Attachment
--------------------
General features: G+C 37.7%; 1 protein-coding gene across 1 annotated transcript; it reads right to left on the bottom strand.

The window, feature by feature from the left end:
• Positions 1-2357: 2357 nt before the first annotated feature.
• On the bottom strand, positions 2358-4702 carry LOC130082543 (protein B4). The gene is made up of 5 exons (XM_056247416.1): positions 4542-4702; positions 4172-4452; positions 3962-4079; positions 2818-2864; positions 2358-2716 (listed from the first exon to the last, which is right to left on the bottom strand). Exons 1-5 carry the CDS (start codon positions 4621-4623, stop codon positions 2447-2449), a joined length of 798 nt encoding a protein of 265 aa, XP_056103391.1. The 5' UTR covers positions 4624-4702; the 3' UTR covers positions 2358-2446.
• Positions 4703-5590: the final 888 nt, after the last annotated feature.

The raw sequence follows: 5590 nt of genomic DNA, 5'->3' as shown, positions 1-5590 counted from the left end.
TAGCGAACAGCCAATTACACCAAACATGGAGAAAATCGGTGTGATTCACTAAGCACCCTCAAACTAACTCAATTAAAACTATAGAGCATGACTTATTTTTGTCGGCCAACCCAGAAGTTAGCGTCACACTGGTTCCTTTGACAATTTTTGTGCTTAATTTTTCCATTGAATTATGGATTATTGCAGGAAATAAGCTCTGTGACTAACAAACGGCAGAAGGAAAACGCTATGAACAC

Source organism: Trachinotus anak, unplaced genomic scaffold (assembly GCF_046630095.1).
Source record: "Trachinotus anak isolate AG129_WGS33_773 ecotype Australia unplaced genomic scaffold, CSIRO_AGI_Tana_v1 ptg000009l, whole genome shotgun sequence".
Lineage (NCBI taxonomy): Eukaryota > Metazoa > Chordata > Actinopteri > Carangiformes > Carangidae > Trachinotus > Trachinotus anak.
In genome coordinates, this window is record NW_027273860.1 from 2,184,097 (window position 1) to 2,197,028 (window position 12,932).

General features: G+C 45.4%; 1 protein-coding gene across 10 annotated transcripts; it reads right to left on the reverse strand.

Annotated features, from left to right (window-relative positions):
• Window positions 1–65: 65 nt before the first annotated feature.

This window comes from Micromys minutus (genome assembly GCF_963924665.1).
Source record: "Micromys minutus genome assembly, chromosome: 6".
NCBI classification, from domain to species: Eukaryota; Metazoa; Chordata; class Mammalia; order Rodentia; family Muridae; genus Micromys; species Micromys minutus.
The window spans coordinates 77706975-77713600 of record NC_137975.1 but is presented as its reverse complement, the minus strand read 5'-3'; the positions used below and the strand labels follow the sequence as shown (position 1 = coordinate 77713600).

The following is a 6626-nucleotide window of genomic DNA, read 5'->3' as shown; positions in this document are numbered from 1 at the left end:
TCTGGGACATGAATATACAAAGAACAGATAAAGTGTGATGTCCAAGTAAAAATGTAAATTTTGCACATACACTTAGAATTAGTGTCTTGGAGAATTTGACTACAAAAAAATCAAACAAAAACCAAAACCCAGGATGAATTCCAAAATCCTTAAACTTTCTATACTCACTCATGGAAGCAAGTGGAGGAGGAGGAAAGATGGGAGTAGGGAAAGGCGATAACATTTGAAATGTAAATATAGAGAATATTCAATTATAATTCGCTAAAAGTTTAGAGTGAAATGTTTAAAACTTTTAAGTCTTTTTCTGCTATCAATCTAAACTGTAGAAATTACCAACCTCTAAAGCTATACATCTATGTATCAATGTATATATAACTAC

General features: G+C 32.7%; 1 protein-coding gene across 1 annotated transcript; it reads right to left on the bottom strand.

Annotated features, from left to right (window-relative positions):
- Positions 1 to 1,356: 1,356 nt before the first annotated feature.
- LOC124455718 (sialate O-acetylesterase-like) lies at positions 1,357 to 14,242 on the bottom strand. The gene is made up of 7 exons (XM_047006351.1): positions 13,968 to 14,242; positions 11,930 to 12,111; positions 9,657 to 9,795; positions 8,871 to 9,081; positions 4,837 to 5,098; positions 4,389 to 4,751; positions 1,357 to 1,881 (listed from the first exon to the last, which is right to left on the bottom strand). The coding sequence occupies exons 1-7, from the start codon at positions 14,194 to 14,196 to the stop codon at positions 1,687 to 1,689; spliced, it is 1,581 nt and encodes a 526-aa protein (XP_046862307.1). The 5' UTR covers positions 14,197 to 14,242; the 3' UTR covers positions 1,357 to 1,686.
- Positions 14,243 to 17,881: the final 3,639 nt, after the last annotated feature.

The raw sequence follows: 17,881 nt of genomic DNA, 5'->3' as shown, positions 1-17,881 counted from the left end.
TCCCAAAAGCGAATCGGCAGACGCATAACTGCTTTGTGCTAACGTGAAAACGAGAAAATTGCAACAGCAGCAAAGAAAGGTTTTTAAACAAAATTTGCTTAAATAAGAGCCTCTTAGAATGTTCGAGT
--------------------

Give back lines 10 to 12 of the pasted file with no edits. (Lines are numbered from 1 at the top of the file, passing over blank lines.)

Lineage (NCBI taxonomy): Eukaryota > Metazoa > Chordata > Actinopteri > Carangiformes > Carangidae > Trachinotus > Trachinotus anak.
In genome coordinates, this window is record NW_027273860.1 from 2,184,097 (window position 1) to 2,197,028 (window position 12,932).

General features: G+C 45.4%; 1 protein-coding gene across 10 annotated transcripts; it reads right to left on the reverse strand.